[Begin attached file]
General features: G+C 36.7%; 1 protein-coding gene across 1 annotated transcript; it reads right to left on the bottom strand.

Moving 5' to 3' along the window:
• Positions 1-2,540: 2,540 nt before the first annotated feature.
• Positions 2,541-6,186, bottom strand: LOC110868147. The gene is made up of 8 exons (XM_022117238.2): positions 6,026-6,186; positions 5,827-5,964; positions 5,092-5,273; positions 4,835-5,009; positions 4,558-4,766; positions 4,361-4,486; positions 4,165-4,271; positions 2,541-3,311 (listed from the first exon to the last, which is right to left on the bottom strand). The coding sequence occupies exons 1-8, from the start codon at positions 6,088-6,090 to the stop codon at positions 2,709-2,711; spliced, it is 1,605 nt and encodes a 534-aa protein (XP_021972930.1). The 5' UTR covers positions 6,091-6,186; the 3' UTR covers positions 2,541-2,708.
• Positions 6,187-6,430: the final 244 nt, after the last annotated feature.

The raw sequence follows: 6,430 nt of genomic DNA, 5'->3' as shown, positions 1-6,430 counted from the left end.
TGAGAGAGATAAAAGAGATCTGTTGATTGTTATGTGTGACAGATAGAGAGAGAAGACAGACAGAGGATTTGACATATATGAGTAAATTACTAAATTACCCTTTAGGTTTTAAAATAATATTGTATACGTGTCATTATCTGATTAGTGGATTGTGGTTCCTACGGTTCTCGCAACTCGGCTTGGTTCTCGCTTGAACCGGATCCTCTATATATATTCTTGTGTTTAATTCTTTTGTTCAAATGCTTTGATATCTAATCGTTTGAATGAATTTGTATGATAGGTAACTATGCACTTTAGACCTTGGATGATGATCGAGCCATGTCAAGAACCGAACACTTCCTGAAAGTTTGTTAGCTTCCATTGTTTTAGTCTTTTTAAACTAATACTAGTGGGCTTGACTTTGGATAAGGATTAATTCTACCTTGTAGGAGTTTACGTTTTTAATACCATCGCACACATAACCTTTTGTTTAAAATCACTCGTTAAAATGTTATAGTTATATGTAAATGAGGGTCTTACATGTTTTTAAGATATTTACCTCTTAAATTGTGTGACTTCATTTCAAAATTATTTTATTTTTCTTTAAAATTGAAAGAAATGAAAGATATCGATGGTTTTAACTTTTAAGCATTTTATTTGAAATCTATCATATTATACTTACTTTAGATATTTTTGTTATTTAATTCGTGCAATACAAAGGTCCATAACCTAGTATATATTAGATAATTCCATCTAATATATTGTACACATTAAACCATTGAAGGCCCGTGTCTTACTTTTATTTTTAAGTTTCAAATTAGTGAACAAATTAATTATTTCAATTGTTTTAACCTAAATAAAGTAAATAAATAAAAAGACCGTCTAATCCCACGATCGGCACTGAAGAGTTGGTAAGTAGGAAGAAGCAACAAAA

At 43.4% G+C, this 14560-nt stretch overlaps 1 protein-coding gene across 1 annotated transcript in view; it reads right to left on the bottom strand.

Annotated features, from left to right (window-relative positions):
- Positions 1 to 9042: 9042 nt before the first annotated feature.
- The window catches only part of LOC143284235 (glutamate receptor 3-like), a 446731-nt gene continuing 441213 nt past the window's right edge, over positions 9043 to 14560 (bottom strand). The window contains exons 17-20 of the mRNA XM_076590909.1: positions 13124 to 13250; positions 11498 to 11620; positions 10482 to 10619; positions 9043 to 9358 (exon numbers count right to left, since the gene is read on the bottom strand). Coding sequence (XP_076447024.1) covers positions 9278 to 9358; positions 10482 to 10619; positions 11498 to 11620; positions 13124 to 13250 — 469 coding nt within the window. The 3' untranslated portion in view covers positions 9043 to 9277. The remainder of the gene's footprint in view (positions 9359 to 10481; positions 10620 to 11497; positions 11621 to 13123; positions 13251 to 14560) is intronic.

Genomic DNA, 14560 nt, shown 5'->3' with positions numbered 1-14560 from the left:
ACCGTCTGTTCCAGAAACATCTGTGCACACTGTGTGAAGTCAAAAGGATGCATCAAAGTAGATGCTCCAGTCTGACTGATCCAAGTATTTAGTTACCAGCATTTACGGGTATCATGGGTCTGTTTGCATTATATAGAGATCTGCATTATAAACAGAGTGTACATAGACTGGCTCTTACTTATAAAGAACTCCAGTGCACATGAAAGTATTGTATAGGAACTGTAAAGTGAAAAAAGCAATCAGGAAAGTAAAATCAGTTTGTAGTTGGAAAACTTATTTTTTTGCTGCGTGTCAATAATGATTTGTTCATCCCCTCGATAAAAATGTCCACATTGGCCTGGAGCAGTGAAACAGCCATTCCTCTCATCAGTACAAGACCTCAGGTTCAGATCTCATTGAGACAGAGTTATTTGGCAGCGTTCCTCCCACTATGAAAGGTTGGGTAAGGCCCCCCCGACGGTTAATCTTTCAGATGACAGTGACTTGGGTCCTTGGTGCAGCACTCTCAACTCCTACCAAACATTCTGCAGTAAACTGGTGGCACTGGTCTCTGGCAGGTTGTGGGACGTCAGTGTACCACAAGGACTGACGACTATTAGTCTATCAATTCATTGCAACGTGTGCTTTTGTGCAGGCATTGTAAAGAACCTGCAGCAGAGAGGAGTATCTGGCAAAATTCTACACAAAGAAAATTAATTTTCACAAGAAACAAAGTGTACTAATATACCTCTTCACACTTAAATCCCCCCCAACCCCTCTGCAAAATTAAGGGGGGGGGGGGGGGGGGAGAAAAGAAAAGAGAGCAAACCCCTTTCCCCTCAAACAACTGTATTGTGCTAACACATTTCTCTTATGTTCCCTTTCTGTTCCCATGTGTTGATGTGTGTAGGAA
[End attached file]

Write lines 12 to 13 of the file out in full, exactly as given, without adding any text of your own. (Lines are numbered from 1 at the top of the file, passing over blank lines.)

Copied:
Genomic DNA, 14560 nt, shown 5'->3' with positions numbered 1-14560 from the left:
ACCGTCTGTTCCAGAAACATCTGTGCACACTGTGTGAAGTCAAAAGGATGCATCAAAGTAGATGCTCCAGTCTGACTGATCCAAGTATTTAGTTACCAGCATTTACGGGTATCATGGGTCTGTTTGCATTATATAGAGATCTGCATTATAAACAGAGTGTACATAGACTGGCTCTTACTTATAAAGAACTCCAGTGCACATGAAAGTATTGTATAGGAACTGTAAAGTGAAAAAAGCAATCAGGAAAGTAAAATCAGTTTGTAGTTGGAAAACTTATTTTTTTGCTGCGTGTCAATAATGATTTGTTCATCCCCTCGATAAAAATGTCCACATTGGCCTGGAGCAGTGAAACAGCCATTCCTCTCATCAGTACAAGACCTCAGGTTCAGATCTCATTGAGACAGAGTTATTTGGCAGCGTTCCTCCCACTATGAAAGGTTGGGTAAGGCCCCCCCGACGGTTAATCTTTCAGATGACAGTGACTTGGGTCCTTGGTGCAGCACTCTCAACTCCTACCAAACATTCTGCAGTAAACTGGTGGCACTGGTCTCTGGCAGGTTGTGGGACGTCAGTGTACCACAAGGACTGACGACTATTAGTCTATCAATTCATTGCAACGTGTGCTTTTGTGCAGGCATTGTAAAGAACCTGCAGCAGAGAGGAGTATCTGGCAAAATTCTACACAAAGAAAATTAATTTTCACAAGAAACAAAGTGTACTAATATACCTCTTCACACTTAAATCCCCCCCAACCCCTCTGCAAAATTAAGGGGGGGGGGGGGGGGGGAGAAAAGAAAAGAGAGCAAACCCCTTTCCCCTCAAACAACTGTATTGTGCTAACACATTTCTCTTATGTTCCCTTTCTGTTCCCATGTGTTGATGTGTGTAGGAA